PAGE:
JOURNAL ARTICLE
RESEARCH SUPPORT, NON-U.S. GOV'T
REVIEW
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Neovascular age-related macular degeneration: potential therapies.

Drugs 2008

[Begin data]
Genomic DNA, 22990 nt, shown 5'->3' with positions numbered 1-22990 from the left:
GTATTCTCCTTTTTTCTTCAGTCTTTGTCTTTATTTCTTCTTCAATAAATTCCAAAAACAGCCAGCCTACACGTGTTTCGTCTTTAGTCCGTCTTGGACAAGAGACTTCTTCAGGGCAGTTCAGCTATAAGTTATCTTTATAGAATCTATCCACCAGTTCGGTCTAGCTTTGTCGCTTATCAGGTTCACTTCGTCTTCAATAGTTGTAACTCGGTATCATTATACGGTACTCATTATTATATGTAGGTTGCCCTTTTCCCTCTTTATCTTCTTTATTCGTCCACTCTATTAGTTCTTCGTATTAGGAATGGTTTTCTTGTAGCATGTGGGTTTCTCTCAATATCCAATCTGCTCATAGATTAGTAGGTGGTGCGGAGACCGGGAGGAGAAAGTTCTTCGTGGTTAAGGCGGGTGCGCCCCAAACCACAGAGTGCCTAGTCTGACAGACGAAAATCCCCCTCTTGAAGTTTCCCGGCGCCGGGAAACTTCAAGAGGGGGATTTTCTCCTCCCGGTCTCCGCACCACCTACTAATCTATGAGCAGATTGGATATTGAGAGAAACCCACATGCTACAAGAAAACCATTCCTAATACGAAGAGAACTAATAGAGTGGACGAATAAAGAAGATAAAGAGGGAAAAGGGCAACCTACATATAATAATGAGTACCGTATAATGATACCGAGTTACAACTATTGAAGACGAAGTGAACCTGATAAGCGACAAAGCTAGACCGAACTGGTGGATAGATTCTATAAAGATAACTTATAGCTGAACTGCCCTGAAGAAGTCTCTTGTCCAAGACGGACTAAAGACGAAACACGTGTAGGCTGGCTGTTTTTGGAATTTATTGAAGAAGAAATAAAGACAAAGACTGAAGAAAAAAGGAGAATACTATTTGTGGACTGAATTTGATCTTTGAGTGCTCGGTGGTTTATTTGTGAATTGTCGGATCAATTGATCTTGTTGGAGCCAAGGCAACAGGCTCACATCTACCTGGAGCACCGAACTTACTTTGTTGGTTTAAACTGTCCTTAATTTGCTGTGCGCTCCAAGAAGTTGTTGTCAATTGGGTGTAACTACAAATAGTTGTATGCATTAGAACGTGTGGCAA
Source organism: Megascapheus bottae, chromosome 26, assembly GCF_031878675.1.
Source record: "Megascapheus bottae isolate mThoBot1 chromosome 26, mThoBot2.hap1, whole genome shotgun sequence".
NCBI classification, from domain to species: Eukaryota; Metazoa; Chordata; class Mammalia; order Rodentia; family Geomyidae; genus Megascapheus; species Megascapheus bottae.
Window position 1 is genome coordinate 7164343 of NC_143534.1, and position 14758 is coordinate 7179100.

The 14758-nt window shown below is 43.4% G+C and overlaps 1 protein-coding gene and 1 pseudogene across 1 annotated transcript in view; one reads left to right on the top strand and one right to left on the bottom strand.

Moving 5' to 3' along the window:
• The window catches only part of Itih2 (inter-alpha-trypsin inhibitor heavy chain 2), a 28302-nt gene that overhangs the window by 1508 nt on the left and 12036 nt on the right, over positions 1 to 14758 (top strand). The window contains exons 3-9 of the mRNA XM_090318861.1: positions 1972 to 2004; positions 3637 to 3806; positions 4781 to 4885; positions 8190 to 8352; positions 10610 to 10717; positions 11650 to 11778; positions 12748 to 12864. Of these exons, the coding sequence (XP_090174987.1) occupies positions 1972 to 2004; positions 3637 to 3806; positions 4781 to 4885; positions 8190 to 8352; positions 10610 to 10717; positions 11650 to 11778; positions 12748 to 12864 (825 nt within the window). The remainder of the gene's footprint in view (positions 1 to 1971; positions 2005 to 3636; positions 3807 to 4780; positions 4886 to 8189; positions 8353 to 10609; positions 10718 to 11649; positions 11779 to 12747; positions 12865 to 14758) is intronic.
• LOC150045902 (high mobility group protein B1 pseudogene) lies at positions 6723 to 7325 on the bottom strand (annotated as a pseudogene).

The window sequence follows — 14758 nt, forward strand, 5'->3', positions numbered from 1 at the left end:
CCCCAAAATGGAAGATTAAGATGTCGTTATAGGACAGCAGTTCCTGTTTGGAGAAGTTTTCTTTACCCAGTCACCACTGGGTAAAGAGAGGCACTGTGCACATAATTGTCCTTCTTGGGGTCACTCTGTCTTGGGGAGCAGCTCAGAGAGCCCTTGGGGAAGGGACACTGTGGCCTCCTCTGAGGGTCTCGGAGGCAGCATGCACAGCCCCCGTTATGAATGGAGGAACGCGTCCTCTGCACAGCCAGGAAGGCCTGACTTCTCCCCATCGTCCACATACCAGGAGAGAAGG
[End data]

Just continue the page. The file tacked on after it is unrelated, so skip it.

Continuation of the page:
Age-related macular degeneration (AMD) affects an estimated 14 million people worldwide, and is the leading cause of severe, irreversible vision loss in individuals over the age of 50 years in Western societies. Choroidal neovascularization (CNV), the hallmark of 'wet', 'exudative' or 'neovascular' AMD, is responsible for approximately 90% of cases of severe vision loss due to AMD. Vascular endothelial growth factor (VEGF) has been shown to play a key role in the regulation of CNV and vascular permeability. Ranibizumab, the current gold standard in the US for the treatment of neovascular AMD, exerts its effect through binding and inhibition of all isoforms of VEGF. Randomized controlled clinical trials have established ranibizumab as the first US FDA-approved therapy for neovascular AMD to result in improvement in visual acuity. Despite impressive outcomes, treatment with ranibizumab requires sustained treatment regimens and frequent intravitreal injections. In this review, we discuss promising emerging therapies for neovascular AMD that aim to improve outcomes, safety and treatment burden through novel mechanisms of action. Currently in phase III clinical trials, VEGF Trap is a receptor decoy that targets VEGF with higher affinity than ranibizumab and other currently available anti-VEGF agents. Another promising therapeutic strategy is the blockade of VEGF effects by inhibition of the tyrosine kinase cascade downstream from the VEGF receptor; such therapies currently in development include vatalanib, TG100801, pazopanib, AG013958 and AL39324. Small interfering RNA technology-based therapies have been designed to downregulate the production of VEGF (bevasiranib) or VEGF receptors (AGN211745) by degradation of specific messenger RNA. Other potential therapies include pigment epithelium-derived factor-based therapies, nicotinic acetylcholine receptor antagonists, integrin antagonists and sirolimus.

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